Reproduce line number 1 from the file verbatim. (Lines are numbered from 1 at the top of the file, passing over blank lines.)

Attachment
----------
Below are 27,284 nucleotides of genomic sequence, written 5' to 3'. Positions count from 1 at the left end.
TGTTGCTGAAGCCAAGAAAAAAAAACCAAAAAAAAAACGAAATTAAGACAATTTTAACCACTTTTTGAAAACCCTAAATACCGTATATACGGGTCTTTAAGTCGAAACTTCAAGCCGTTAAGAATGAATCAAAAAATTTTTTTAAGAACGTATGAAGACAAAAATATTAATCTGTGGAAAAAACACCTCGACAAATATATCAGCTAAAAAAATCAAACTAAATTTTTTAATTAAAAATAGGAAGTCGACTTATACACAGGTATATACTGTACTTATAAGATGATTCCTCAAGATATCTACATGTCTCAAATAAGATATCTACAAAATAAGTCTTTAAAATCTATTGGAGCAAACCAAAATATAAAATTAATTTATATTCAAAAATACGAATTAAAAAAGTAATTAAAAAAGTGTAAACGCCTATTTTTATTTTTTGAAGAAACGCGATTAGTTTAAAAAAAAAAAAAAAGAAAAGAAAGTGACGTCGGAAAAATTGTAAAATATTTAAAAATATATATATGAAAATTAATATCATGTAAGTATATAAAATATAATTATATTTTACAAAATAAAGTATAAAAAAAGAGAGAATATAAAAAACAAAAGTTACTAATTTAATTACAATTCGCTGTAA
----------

Below are 27,284 nucleotides of genomic sequence, written 5' to 3'. Positions count from 1 at the left end.